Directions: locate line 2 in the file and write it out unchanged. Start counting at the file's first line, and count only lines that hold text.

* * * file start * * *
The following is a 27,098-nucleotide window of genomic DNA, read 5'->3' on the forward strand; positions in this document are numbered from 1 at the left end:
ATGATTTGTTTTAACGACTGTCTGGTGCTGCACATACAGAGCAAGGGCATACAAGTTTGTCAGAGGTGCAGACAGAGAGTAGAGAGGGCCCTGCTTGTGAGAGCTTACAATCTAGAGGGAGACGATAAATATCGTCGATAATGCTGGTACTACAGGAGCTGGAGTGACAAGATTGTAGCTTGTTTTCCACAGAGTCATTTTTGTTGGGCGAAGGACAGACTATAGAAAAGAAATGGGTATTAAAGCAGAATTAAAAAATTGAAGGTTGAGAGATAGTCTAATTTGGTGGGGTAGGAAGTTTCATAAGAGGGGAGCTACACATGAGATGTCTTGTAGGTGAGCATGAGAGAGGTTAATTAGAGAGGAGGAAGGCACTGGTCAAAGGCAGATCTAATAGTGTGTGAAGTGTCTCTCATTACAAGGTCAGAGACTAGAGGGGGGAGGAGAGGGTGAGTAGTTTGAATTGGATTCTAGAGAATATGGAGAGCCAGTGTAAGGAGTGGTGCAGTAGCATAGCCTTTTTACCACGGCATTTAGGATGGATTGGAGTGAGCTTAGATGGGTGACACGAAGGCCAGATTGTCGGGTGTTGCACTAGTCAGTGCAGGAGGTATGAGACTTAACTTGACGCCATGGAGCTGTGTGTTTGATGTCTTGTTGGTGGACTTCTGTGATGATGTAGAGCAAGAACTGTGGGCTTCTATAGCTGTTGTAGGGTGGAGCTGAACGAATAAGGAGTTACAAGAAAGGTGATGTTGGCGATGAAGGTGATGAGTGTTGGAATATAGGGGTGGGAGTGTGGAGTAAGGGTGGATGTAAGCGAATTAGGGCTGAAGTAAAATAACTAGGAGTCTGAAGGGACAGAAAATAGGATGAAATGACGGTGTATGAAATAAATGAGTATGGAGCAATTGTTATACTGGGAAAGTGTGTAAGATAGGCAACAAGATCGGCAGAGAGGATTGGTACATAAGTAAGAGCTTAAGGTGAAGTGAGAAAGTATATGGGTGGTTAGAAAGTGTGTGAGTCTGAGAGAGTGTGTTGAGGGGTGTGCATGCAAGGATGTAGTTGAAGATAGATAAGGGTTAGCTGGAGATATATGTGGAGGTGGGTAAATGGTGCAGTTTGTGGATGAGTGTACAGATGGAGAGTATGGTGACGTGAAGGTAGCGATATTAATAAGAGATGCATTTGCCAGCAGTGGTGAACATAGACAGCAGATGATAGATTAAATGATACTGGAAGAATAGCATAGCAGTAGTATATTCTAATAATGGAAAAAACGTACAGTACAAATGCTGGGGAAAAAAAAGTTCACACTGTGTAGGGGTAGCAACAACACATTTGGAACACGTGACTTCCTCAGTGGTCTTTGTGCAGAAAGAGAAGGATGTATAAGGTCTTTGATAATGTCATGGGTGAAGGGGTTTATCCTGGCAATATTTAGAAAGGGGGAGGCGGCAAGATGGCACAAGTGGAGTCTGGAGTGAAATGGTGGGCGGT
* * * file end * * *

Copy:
ATGATTTGTTTTAACGACTGTCTGGTGCTGCACATACAGAGCAAGGGCATACAAGTTTGTCAGAGGTGCAGACAGAGAGTAGAGAGGGCCCTGCTTGTGAGAGCTTACAATCTAGAGGGAGACGATAAATATCGTCGATAATGCTGGTACTACAGGAGCTGGAGTGACAAGATTGTAGCTTGTTTTCCACAGAGTCATTTTTGTTGGGCGAAGGACAGACTATAGAAAAGAAATGGGTATTAAAGCAGAATTAAAAAATTGAAGGTTGAGAGATAGTCTAATTTGGTGGGGTAGGAAGTTTCATAAGAGGGGAGCTACACATGAGATGTCTTGTAGGTGAGCATGAGAGAGGTTAATTAGAGAGGAGGAAGGCACTGGTCAAAGGCAGATCTAATAGTGTGTGAAGTGTCTCTCATTACAAGGTCAGAGACTAGAGGGGGGAGGAGAGGGTGAGTAGTTTGAATTGGATTCTAGAGAATATGGAGAGCCAGTGTAAGGAGTGGTGCAGTAGCATAGCCTTTTTACCACGGCATTTAGGATGGATTGGAGTGAGCTTAGATGGGTGACACGAAGGCCAGATTGTCGGGTGTTGCACTAGTCAGTGCAGGAGGTATGAGACTTAACTTGACGCCATGGAGCTGTGTGTTTGATGTCTTGTTGGTGGACTTCTGTGATGATGTAGAGCAAGAACTGTGGGCTTCTATAGCTGTTGTAGGGTGGAGCTGAACGAATAAGGAGTTACAAGAAAGGTGATGTTGGCGATGAAGGTGATGAGTGTTGGAATATAGGGGTGGGAGTGTGGAGTAAGGGTGGATGTAAGCGAATTAGGGCTGAAGTAAAATAACTAGGAGTCTGAAGGGACAGAAAATAGGATGAAATGACGGTGTATGAAATAAATGAGTATGGAGCAATTGTTATACTGGGAAAGTGTGTAAGATAGGCAACAAGATCGGCAGAGAGGATTGGTACATAAGTAAGAGCTTAAGGTGAAGTGAGAAAGTATATGGGTGGTTAGAAAGTGTGTGAGTCTGAGAGAGTGTGTTGAGGGGTGTGCATGCAAGGATGTAGTTGAAGATAGATAAGGGTTAGCTGGAGATATATGTGGAGGTGGGTAAATGGTGCAGTTTGTGGATGAGTGTACAGATGGAGAGTATGGTGACGTGAAGGTAGCGATATTAATAAGAGATGCATTTGCCAGCAGTGGTGAACATAGACAGCAGATGATAGATTAAATGATACTGGAAGAATAGCATAGCAGTAGTATATTCTAATAATGGAAAAAACGTACAGTACAAATGCTGGGGAAAAAAAAGTTCACACTGTGTAGGGGTAGCAACAACACATTTGGAACACGTGACTTCCTCAGTGGTCTTTGTGCAGAAAGAGAAGGATGTATAAGGTCTTTGATAATGTCATGGGTGAAGGGGTTTATCCTGGCAATATTTAGAAAGGGGGAGGCGGCAAGATGGCACAAGTGGAGTCTGGAGTGAAATGGTGGGCGGT